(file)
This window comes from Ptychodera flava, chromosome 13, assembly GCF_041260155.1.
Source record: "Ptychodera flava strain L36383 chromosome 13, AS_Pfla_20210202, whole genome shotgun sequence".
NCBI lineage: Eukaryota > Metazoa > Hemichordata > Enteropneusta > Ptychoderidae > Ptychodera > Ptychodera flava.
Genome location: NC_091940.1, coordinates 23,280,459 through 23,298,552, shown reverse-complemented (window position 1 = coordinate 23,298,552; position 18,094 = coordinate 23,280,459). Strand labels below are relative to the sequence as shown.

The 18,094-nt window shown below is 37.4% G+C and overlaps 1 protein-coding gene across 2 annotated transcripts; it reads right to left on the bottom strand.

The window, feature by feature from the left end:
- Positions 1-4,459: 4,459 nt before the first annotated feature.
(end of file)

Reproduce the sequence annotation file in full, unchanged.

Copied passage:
This window comes from Ptychodera flava, chromosome 13, assembly GCF_041260155.1.
Source record: "Ptychodera flava strain L36383 chromosome 13, AS_Pfla_20210202, whole genome shotgun sequence".
NCBI lineage: Eukaryota > Metazoa > Hemichordata > Enteropneusta > Ptychoderidae > Ptychodera > Ptychodera flava.
Genome location: NC_091940.1, coordinates 23,280,459 through 23,298,552, shown reverse-complemented (window position 1 = coordinate 23,298,552; position 18,094 = coordinate 23,280,459). Strand labels below are relative to the sequence as shown.

The 18,094-nt window shown below is 37.4% G+C and overlaps 1 protein-coding gene across 2 annotated transcripts; it reads right to left on the bottom strand.

The window, feature by feature from the left end:
- Positions 1-4,459: 4,459 nt before the first annotated feature.